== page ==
- By: R. Theodora Appleton
- Twitter: TheApples_816
There’s a new Netflix documentary series called Making a Murderer. The show is based on real events and was first streamed in mid December, 2015.
The show has caught interest of many viewers and is making a huge scene for a wide variety of Netflix subscribers.
The series evokes feelings of confusion, fear, and awe as it unravels the unfair story of a man’s journey through the Wisconsin Court system.
In the first couple episodes the audience learns about the flawed prosecution, and conviction of Steven Avery for sexual assault in 1985.
The only evidence brought to the table in this case was the victim’s description of the perpetrator.
After spending 18 years in prison, DNA tests proved Avery’s innocence. Nearly two decades of his life were wasted for a crime he didn’t commit.
Besides the faulty actions of the police and investigators in this case, it is clear that there are issues with the way the courts rely on human memory (among other issues in our justice system).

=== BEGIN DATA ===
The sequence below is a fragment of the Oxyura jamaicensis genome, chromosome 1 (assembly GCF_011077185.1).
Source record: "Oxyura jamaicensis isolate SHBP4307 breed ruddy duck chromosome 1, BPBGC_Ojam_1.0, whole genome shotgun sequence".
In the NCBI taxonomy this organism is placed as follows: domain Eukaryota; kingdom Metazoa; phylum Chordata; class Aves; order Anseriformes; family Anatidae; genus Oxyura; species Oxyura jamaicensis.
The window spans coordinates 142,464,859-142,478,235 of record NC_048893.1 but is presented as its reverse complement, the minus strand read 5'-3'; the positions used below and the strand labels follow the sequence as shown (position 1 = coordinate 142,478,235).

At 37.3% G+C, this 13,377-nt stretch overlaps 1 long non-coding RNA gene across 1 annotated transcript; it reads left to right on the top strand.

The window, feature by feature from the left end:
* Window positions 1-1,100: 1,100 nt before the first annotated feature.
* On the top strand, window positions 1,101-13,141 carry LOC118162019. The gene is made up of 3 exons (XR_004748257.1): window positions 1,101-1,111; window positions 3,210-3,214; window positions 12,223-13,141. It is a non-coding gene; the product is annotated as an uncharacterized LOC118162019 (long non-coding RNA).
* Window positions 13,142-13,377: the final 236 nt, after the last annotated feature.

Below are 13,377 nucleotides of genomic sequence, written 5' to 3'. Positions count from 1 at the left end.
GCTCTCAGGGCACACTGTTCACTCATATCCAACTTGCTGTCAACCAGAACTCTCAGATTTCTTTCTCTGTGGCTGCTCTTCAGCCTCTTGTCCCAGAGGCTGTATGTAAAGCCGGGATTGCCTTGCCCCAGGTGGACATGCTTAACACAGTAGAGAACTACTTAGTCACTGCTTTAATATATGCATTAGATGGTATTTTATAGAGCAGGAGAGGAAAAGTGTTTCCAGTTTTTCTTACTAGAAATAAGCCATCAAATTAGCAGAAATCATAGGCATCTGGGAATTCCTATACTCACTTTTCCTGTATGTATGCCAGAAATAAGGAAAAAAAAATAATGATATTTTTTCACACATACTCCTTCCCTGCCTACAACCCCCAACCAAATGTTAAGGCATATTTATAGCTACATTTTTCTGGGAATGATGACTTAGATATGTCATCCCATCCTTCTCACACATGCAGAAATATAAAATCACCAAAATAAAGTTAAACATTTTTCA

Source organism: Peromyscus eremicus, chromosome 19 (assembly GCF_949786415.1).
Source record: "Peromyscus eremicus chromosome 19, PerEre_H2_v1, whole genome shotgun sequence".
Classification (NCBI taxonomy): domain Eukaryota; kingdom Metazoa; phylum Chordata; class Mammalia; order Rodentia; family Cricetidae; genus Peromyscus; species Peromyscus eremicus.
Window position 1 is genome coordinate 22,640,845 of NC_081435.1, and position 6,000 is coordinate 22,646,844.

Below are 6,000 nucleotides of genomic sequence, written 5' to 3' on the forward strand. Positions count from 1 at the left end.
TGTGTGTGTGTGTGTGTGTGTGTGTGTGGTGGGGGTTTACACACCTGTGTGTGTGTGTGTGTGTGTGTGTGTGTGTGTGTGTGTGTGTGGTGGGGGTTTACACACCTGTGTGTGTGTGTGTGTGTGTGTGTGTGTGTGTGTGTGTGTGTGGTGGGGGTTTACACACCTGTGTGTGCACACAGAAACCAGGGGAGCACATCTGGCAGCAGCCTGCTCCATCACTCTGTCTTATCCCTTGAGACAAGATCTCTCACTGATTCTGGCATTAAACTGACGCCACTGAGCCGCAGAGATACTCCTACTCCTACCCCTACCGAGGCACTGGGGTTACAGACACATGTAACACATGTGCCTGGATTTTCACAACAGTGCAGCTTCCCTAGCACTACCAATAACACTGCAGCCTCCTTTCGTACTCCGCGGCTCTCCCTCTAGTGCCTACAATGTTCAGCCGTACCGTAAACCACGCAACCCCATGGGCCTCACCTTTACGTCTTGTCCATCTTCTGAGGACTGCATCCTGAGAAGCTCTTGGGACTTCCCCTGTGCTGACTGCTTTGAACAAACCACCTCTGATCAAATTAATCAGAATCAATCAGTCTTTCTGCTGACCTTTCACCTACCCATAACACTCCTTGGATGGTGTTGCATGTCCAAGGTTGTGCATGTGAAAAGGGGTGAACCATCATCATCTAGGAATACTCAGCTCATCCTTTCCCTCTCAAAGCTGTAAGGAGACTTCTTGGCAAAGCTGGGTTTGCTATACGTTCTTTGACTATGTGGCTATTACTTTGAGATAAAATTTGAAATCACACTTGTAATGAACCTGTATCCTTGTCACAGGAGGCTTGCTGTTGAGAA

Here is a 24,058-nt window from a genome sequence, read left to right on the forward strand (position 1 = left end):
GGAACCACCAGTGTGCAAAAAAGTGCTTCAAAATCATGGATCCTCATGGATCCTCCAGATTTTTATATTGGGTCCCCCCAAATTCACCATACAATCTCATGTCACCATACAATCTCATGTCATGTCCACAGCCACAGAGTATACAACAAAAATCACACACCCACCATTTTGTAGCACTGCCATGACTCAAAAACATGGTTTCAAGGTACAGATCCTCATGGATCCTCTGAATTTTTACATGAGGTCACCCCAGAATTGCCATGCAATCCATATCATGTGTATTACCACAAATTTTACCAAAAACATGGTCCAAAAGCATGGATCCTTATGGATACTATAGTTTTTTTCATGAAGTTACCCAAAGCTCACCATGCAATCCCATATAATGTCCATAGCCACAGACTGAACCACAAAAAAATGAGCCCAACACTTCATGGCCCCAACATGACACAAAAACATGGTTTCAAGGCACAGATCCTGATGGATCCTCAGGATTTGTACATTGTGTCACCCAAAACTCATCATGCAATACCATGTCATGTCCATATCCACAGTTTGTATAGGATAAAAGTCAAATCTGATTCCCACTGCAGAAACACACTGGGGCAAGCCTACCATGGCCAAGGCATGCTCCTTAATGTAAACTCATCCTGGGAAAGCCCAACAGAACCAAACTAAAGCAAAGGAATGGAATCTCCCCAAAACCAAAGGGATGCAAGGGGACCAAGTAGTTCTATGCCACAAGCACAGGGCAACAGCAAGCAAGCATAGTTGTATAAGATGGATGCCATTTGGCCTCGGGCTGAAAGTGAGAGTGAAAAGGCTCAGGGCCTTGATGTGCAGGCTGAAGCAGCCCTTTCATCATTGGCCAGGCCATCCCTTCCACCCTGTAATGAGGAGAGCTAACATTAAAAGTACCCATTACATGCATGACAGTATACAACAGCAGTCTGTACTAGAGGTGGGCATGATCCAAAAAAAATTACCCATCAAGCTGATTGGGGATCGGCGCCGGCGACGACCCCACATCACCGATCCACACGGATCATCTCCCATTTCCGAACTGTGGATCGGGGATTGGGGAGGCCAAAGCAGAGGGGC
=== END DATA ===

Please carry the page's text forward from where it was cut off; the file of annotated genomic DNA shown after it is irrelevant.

How can there be a fair trial when memory isn’t always the truth? There’s a woman who has spent her life researching this very topic.
Elizabeth Loftus is a cognitive scientist who has dedicated her professional life to studying human memory. She has researched in legal context and in the lab.
Her influential work has made great strides in the justice system.
Loftus’s empirical research provides evidence that human memory is constantly reconstructed and at times hardly reliable, especially in court cases.
In her novel, Eyewitness Testimony, Loftus explains that over 8,000 people are innocent when convicted and sent to jail in the United States every year. That is a staggering number.
When trying to understand our own memories and make rational decisions, we must consider the way our memories work. Loftus’s research provides us with great lessons to remember when it comes to memory.
More importantly, what is memory to you? Most people would describe memory as his or her prized moments of the past. Memory also consists of what you ate for breakfast yesterday, what your plans are for tomorrow, or the directions to the Dunkin Donuts across town.
Memory can be something that we have to chase. It’s also something that can haunt us and not leave us alone. Most importantly, memory is what you make of it.
Steven Avery’s case put on the big screen for all of us to watch is one of many cases in legal history that prove the fallibility of human memory and the unknowns about our cognitive processes.
*Images taken from Google.